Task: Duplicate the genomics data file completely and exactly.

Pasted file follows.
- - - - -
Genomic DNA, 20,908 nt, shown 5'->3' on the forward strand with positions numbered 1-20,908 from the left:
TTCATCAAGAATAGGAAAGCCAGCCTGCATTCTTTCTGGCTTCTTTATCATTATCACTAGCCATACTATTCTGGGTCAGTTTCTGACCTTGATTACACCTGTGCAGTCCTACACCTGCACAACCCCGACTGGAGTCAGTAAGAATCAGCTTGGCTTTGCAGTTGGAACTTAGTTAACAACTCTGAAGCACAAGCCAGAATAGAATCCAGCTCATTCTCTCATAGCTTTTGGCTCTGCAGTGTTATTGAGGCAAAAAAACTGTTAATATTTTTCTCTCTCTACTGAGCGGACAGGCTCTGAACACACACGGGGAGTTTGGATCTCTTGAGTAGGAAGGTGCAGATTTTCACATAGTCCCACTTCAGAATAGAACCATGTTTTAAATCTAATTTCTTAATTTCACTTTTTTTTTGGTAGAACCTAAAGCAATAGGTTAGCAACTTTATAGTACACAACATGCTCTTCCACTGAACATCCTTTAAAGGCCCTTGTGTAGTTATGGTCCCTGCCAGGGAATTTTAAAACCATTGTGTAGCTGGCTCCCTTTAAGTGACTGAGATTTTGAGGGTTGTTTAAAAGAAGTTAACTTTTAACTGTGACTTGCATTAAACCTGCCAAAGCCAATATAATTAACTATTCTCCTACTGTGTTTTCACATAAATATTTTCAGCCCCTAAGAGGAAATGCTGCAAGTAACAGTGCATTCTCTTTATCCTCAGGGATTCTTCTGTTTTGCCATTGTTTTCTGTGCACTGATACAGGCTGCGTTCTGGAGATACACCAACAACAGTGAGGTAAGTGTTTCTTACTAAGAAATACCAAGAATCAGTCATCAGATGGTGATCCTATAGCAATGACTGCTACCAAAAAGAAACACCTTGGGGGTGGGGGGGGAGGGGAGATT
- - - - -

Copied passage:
Genomic DNA, 20,908 nt, shown 5'->3' on the forward strand with positions numbered 1-20,908 from the left:
TTCATCAAGAATAGGAAAGCCAGCCTGCATTCTTTCTGGCTTCTTTATCATTATCACTAGCCATACTATTCTGGGTCAGTTTCTGACCTTGATTACACCTGTGCAGTCCTACACCTGCACAACCCCGACTGGAGTCAGTAAGAATCAGCTTGGCTTTGCAGTTGGAACTTAGTTAACAACTCTGAAGCACAAGCCAGAATAGAATCCAGCTCATTCTCTCATAGCTTTTGGCTCTGCAGTGTTATTGAGGCAAAAAAACTGTTAATATTTTTCTCTCTCTACTGAGCGGACAGGCTCTGAACACACACGGGGAGTTTGGATCTCTTGAGTAGGAAGGTGCAGATTTTCACATAGTCCCACTTCAGAATAGAACCATGTTTTAAATCTAATTTCTTAATTTCACTTTTTTTTTGGTAGAACCTAAAGCAATAGGTTAGCAACTTTATAGTACACAACATGCTCTTCCACTGAACATCCTTTAAAGGCCCTTGTGTAGTTATGGTCCCTGCCAGGGAATTTTAAAACCATTGTGTAGCTGGCTCCCTTTAAGTGACTGAGATTTTGAGGGTTGTTTAAAAGAAGTTAACTTTTAACTGTGACTTGCATTAAACCTGCCAAAGCCAATATAATTAACTATTCTCCTACTGTGTTTTCACATAAATATTTTCAGCCCCTAAGAGGAAATGCTGCAAGTAACAGTGCATTCTCTTTATCCTCAGGGATTCTTCTGTTTTGCCATTGTTTTCTGTGCACTGATACAGGCTGCGTTCTGGAGATACACCAACAACAGTGAGGTAAGTGTTTCTTACTAAGAAATACCAAGAATCAGTCATCAGATGGTGATCCTATAGCAATGACTGCTACCAAAAAGAAACACCTTGGGGGTGGGGGGGGAGGGGAGATT